Wednesday, February 21, 2007

A Closer Look at the Coal Plants Reveals Something Unsettling, Irresponsible

Much has been said, good and bad, about the Coal Plants this session. "Texas currently face a looming shortfall in needed electricity supply," claims Curt Seidlits, in the letter that prefaces TXU's several hundred page lobby binder. "For Texas to retain our economic vigor, national security, and environmental health, we must continue to invest in clean energy solutions," counters an info sheet from Alliance for a Clean Texas, a group of the state's premier environmental lobby groups. What is this debate really about? Economic engines, environmental health, or the proper use of taxpayer dollars?

TXU's arguments for their 11 of the 19 total proposed coal-fired units is the need to accommodate new growth in Texas. However, looking at the facts and the changing national political scene, one must question whether this is truly the case.

The numbers in TXU's binder are easy to manipulate. "Peak demand" is subjective, and it's obvious that Sens. Fraser and Eltife have an increasing short attention span for TXU's lobbyists. After all, ERCOT claims that we'll have energy shortfall in 2008 based on current energy suppliers, and the earliest the coal plants would come up is 2009 by TXU's projections, even though it may actually be closer to 2011.

Something still rubbed me the wrong way about these plans until Steve Susman, a lawyer suing TXU pro bono, said something last night at Waco's Convention Center: that TXU is rushing to build the coal plants because of the very real prospect of a cap-and-trade incentive program. Cap-and-trade would provide financial incentives to a company that emits carbon dioxide into the air. However, carbon dioxide is not currently regulated by the Environmental Protection Agency. Something clicked.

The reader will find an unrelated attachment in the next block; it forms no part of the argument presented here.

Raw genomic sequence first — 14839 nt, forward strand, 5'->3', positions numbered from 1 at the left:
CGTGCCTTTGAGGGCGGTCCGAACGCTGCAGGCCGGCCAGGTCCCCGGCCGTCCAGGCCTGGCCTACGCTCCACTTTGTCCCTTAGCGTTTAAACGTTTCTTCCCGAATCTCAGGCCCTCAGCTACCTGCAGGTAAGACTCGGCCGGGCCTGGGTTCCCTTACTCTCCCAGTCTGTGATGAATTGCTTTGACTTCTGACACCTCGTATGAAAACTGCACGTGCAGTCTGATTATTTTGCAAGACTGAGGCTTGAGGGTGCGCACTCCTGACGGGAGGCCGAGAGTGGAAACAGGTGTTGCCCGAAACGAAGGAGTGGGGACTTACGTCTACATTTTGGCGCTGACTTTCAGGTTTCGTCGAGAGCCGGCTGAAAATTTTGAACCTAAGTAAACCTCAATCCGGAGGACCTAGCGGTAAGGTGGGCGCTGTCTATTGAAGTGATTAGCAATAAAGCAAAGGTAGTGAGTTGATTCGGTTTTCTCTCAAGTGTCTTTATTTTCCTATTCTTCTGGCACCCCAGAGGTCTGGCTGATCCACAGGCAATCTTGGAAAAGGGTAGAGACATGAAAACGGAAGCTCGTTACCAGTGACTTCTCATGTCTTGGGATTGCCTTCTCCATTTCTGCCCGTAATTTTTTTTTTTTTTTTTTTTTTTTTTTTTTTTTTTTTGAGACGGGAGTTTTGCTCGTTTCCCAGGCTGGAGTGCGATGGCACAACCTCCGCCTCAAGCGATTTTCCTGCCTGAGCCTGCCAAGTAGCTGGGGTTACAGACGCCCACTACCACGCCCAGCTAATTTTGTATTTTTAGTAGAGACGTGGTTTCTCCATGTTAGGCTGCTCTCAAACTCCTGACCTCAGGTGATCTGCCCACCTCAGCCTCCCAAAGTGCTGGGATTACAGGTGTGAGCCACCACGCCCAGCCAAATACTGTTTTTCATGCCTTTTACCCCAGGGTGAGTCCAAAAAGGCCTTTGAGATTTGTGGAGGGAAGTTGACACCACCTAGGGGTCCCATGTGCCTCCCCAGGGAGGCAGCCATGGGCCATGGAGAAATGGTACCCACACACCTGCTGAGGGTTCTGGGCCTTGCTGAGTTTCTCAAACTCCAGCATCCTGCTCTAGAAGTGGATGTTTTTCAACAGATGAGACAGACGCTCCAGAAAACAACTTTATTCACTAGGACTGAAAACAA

The national political scene is currently changing. November's elections shocked many, and TXU was probably no exception. Democratic Presidential nominees are now vying for position since the time seems ripe for a Blue White House and Congress. Based on Sen. Obama openly discussing cap-and-trade programs, there is little doubt that such a program will take effect soon.

But how soon? Looking back on some of the major environmental reforms, they've taken place in the last two years of a Republican's term: Nixon and Bush 1 come to mind. Since George W. finally recognized "climate change" in this year's State of the Union, he might write something up before he leaves D.C. If he does, rest assured that it would heavily favor industry, if his energy bill acts as any precursor.

In strict terms, this means that TXU will want to pump as much CO2 into the air as possible so that they can get paid to take it down in a few years. It's a plan that sacrifices the health and well-being of the residents of Waco, the Metroplex, and dozens of small towns in between for the well-being of TXU's already overpaid executives. If all the plants go ahead and the cap-and-trade comes into affect as TXU plans, they would stand to profit in the hundreds of millions, possibly billions, in taxpayer dollars.

What's being done

Yesterday, former Advocacy, Inc. lawyer and current Travis County District Judge Steven Yelenosky ruled that Gov. Perry overstepped his bounds as Governor in issuing his executive order. Administrative hearings on 7 of the coal-fired units were set to take place an hour ago, and much remains to be seen as to how far-reaching Yelenosky's ruling will be. Regardless, some will still be fighting, in courts and in the Lege, for the health of the state's citizens, and all I can say is Godspeed.

Related links:


Post a Comment

<< Home